Today I present to you the first in a series of posts on electric vehicles! Everything you’ve ever wanted to know about driving an electric car – because since September, I have been!
EVs (or BEVs) are the future. Hydrogen, fuel cell, biofuel and battery electric drivetrains all offer exciting opportunities for the future, but it’s the electric car that’s gathered the most momentum so far. In the first 6 months of 2019, around 800,000 fully electric cars were sold globally, a figure that’s increasing exponentially each year. Those 800k cars added to the 3.3 million electric cars already on the road at the end of 2018.
EVs being the chosen form of future transport is largely down to one man and one company – Elon Musk CEO of Tesla. In fact, it’s the Tesla Model 3 that’s been credited by many as the driver (if you’ll excuse the pun!) of EV adoption growth.
Since its release, it’s dominated the market in the United States and was the 9th best-selling car in 2019. That’s not the 9th best battery electric vehicle (it was the most popular EV) it’s the 9th top-selling car overall! It tops its class selling more small and medium-sized luxury cars to the USA market than Mercedes and Audi combined.
Sales of electric cars in general have been rapidly gathering momentum around the world. Norway is leading the way, where 42% of new car sales in 2019 were BEVs.
The Netherlands is also a trailblazer in the electric future, with the Tesla Model 3 (a fully electric car) claiming the most sales of any car in 2019. In December, 54% of new cars sold in the Netherlands were plug-in electric vehicles (different from battery electric vehicles, as this also includes PHEVs) up from 15% in 2018.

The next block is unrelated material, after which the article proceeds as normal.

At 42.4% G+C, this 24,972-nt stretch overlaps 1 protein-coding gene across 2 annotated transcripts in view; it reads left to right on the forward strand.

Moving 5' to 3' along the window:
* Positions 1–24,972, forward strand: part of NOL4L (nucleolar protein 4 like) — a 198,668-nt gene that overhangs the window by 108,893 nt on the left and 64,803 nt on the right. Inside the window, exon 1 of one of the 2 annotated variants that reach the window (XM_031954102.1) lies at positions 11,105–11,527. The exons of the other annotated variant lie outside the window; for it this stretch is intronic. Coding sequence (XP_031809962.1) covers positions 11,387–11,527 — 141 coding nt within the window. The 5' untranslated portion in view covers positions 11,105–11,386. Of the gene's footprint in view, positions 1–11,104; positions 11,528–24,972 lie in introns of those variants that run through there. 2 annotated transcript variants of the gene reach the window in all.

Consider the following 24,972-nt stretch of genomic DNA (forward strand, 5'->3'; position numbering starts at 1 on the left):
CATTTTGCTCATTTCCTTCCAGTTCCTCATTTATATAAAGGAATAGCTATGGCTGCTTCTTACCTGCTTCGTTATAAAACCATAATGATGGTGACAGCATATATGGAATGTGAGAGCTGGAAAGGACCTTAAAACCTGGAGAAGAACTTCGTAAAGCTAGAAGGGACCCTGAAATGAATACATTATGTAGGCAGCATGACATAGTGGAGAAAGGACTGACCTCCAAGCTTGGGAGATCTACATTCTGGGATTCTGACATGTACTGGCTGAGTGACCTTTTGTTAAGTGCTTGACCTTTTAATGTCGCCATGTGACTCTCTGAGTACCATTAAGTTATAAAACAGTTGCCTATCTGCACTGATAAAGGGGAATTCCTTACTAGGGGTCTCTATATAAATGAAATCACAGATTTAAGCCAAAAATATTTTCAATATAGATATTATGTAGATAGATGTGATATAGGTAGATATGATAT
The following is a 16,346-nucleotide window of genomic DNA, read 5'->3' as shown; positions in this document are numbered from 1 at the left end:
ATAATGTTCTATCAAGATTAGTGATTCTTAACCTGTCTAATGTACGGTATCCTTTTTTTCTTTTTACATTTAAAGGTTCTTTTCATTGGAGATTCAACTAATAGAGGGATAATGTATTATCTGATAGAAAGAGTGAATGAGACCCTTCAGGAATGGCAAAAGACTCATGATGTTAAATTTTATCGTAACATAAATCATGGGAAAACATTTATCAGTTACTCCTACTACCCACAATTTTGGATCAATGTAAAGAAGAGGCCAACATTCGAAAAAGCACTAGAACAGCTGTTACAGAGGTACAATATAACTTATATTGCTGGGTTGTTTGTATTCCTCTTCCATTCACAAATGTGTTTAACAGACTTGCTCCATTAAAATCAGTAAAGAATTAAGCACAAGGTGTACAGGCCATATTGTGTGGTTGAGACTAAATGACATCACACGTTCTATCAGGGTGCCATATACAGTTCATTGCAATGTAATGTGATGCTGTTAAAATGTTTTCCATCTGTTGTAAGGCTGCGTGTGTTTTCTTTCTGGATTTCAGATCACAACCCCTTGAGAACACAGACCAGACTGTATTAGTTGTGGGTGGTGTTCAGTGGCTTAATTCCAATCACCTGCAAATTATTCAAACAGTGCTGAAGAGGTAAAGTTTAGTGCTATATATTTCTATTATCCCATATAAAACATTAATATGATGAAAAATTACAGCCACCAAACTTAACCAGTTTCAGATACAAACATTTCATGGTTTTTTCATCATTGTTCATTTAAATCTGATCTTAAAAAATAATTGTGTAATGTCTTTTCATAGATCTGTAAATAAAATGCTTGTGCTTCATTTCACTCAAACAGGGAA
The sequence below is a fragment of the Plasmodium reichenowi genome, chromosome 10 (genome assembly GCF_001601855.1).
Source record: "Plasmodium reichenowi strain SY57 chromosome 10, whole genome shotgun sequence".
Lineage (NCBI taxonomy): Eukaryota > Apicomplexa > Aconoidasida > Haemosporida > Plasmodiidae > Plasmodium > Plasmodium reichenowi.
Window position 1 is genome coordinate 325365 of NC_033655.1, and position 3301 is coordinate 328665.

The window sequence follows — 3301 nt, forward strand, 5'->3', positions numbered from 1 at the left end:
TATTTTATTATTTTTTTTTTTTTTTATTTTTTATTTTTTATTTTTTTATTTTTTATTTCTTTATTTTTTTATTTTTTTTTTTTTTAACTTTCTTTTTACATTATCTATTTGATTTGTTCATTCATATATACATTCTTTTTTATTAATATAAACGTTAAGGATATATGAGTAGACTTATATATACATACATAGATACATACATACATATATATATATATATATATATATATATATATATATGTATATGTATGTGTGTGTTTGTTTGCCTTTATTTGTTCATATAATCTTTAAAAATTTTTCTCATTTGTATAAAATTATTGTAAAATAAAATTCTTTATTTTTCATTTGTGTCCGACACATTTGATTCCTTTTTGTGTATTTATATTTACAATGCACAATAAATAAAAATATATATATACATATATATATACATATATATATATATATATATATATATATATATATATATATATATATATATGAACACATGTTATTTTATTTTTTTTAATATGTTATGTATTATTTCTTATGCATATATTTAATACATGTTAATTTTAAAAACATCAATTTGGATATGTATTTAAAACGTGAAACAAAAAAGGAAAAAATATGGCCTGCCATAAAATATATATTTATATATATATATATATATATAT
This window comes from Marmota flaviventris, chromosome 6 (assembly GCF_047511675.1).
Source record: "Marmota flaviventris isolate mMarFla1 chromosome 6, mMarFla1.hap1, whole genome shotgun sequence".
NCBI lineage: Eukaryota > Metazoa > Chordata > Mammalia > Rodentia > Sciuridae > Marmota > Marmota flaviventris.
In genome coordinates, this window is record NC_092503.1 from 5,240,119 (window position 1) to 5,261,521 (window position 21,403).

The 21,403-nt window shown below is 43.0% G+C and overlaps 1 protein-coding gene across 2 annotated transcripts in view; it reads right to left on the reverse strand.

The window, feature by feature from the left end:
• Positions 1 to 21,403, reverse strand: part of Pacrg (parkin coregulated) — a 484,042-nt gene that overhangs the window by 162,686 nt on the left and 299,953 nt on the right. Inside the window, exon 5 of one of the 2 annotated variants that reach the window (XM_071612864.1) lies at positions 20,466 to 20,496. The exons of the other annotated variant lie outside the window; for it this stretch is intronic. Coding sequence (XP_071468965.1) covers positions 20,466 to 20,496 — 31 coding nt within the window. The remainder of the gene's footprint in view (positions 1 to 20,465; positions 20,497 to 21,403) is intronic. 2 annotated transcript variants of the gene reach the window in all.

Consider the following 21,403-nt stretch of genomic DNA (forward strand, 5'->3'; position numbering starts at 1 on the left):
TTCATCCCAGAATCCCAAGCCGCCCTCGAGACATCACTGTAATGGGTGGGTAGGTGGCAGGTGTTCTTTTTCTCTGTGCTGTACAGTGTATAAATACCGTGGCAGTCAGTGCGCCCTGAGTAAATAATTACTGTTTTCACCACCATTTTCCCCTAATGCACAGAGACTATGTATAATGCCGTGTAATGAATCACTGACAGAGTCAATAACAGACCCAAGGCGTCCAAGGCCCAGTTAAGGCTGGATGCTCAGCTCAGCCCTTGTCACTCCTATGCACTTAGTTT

The UKs electric market is also gathering pace, with 7.3% of cars sold in 2019 having a battery and electric motor – so this includes BEVs (100% electric vehicles), PHEVs (plug-in hybrid electric vehicles) and HEVs (hybrid electric vehicles). The BEV market share has more than doubled from 2018s 0.7% market share to 1.6% in 2019 – with 3.3% of cars sold in December fully electric. That could skyrocket next year, as Benefit-in-Kind tax (BIK) becomes 0% on EVs from April.
In my final article of the 2010s, I made some predictions for 2030. One was that in 2030, 95% of new cars sold (globally) would be battery electric vehicles (EVs). I’ve polled 174 current EV owners to get their view on the 95% prediction and turns out, on the whole they agree! The majority (53.5%) think it is likely, with only 28 people saying it’s very unlikely.
You could argue that EV owners are a biased sample, as they’re already living the electric future and won’t want to go back to owning an ICE (internal combustion engine) car, but it’s important to take into account that they are living the limitations of owning an EV too. They understand the challenges of charging, range and existing (breakdown, servicing etc.) providers not understanding the technology.
Based on my knowledge of current uptake, I believe 25% of global new car sales will be EVs by 2024. Bloomberg analysis indicates it won’t be until 2028, with it taking another 10 years until EVs finally de-throne ICE (internal combustion engine) vehicle, topping 50% of sales. In my view, that’s overly pessimistic and I think Bloomberg will be surprised by the rate of acceleration this decade.
We’ll have to wait and see.
Many countries have already moved to ban internal combustion engine cars, with Norway leading the way, phasing out petrol and diesel new car sales by 2025. The country is set to have all cars running on green energy in five years time. The UK has also set a target – albeit a little less ambitions – of 2040 for the ban.
Data suggests global charge point installations have started to rise significantly, 80,000 units installed globally in 2012, 180,000 in 2015 and 630,000 in 2019. Tesla currently have 1,800 Superchargers installed around the world with over 15k individual stalls (or pumps for you ICE fans!) although as these are paid for by Tesla funds, they’re exclusively for Tesla cars.
In order for EVs to be a viable form of transport, destination charging infrastructure is critical. Unlike fossil fuel-powered cars, it’s rare you need to “fill-up” an electric car while out and about, since charging at home and work gives most people enough juice to do their daily driving. Rapid roadside chargers are important too (like Tesla Superchargers, the IONITY network, and Ecotricity) especially for those looking to do more than 200-miles, which is the range of most electric cars.
Over the next few months I’ll be sharing my experience of driving an EV, debunking EV myths and explaining key terms. Hopefully, if I do a really good job, I might even persuade you to make the switch yourself!